Turkish mine blast's death toll rises to 40

Footage on Turkish television showed what it said were the families of the miners watching from the sidelines as health and rescue workers huddled around the entrance to the mine.

 A mine worker is carried to an ambulance after an explosion at a coal mine in Amasra in the northern Bartin province, Turkey October 14, 2022. (photo credit: Nilay Meryem Comlek/Depo Photos via REUTERS)
A mine worker is carried to an ambulance after an explosion at a coal mine in Amasra in the northern Bartin province, Turkey October 14, 2022.
(photo credit: Nilay Meryem Comlek/Depo Photos via REUTERS)

An explosion in a coal mine in Turkey's northern Bartin province on Friday killed 40 people, Health Minister Fahrettin Koca said, but it was not clear how many people were still trapped due to the blast that occurred as 110 people were working.

Seventeen others were receiving treatment, Koca said in a statement on Twitter. Earlier, Interior Minister Suleyman Soylu said that at the time of the blast, 49 people had been working 300 meters and 350 meters (985 to 1,148 feet) underground, describing it as the risky zone.

"There are those whom we were able to evacuate from that area. There are those whom we were not able to evacuate from that area," Soylu told reporters at the scene of the blast.

"There are those whom we were able to evacuate from that area. There are those whom we were not able to evacuate from that area."

Suleyman Soylu

Energy Minister Fatih Donmez said that the initial indications were that the blast was caused by firedamp, a term referring to methane in coal mines.

There are no ongoing fires inside the mine and the ventilation inside was working properly, Donmez said, adding that there were partial collapses inside the mine.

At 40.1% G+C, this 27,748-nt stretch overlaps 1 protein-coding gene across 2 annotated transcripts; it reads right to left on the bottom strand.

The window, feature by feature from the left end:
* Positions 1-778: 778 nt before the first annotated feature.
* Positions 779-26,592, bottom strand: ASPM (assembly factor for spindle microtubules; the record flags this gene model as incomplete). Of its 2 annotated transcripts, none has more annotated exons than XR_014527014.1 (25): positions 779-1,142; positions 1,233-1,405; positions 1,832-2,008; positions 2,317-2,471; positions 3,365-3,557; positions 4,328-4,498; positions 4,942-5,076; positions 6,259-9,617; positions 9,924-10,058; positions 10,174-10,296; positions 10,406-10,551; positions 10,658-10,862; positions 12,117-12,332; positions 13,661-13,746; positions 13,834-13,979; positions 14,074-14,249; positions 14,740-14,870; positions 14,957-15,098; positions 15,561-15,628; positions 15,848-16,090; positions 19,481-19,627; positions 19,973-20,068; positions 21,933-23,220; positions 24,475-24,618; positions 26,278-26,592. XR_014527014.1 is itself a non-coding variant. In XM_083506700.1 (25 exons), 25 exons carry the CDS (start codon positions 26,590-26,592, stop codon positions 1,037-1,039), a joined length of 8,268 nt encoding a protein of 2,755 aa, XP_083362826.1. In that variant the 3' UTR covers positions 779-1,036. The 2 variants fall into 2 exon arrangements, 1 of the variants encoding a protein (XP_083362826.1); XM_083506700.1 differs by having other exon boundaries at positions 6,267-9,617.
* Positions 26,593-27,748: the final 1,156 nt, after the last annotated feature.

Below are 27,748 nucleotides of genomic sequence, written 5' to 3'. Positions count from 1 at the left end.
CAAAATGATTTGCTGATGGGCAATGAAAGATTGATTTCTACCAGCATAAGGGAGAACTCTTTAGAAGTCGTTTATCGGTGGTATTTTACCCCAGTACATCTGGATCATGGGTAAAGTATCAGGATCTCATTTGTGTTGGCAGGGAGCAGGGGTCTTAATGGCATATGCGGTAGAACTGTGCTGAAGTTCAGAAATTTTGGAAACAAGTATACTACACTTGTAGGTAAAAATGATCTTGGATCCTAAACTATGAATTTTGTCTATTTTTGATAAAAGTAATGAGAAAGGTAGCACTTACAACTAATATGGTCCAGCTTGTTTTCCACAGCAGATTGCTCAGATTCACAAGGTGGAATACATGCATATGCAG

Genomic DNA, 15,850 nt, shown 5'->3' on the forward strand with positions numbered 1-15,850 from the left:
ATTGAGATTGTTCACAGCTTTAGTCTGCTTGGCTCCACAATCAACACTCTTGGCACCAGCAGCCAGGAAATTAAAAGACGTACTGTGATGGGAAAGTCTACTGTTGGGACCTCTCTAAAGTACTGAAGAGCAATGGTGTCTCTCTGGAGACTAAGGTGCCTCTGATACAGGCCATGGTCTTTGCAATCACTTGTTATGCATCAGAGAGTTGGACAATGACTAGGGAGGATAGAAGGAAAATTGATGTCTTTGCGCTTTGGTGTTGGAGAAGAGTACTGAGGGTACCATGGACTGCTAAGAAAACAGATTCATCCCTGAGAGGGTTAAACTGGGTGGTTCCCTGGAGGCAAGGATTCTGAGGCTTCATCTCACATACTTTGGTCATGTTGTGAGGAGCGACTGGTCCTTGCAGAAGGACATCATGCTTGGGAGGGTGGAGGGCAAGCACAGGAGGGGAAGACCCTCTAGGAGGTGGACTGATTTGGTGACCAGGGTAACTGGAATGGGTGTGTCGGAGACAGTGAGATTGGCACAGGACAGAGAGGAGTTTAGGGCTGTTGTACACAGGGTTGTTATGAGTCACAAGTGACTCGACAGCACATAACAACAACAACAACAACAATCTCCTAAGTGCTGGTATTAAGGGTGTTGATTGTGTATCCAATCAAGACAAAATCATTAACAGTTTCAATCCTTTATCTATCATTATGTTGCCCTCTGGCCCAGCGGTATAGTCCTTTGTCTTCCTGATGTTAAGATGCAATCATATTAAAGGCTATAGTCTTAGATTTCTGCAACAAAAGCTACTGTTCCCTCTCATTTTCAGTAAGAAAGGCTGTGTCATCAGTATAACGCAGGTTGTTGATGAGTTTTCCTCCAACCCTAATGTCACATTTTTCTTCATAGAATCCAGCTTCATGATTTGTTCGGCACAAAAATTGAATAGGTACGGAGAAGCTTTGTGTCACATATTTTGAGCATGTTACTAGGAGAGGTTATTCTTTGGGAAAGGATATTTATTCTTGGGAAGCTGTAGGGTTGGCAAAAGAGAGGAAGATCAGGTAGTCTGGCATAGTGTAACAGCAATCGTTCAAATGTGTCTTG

A rescue team gets ready after an explosion at a coal mine in Amasra in the northern Bartin province, Turkey October 14, 2022. (credit: Nilay Meryem Comlek/Depo Photos via REUTERS) A rescue team gets ready after an explosion at a coal mine in Amasra in the northern Bartin province, Turkey October 14, 2022. (credit: Nilay Meryem Comlek/Depo Photos via REUTERS)

The explosion occurred 300 metres (985 feet) below the entrance of the mine at around 1515 GMT, the Bartin governor's office said. The mine belongs to the state-owned Turkish Hard Coal Enterprises.

Israel's response

Israel offered Turkey assistance, should it need it, but as of now, Istanbul has said that isn't necessary, according to the Foreign Ministry. 

Prime Minister Yair Lapid said he had "conveyed to [Turkish] Foreign Minister Mevlut Cavusoglu our condolences to the victims’ families and wishes for a speedy recovery for the wounded."

Defense Minister Benny Gantz said he "would like to express my sincere condolences to the loved ones of those who were killed in the tragic mine incident in Amasra and to wish a speedy recovery to the injured."

Israel's Ambassador to Turkey Irit Lillian tweeted, "Our thoughts are with Turkiye on that difficult moment. We send our condolences to the families of the dead and pray for the sake of the trapped miners and the health of the wounded in #Bartin. May the almighty be with them and with the rescue forces."

The footage

Footage on Turkish television showed what it said were the families of the miners watching from the sidelines as health and rescue workers huddled around the entrance to the mine. Some miners were taken out and carried off to ambulances on stretchers, footage showed.

Bartin prosecutor's office said it had launched an investigation into the cause of the explosion.

President Tayyip Erdogan said he would go to Bartin on Saturday. "Our hope is that the loss of life will not increase further, that our miners will be saved safely and all our efforts are in this direction," he said on Twitter.

Tovah Lazaroff contributed to this report.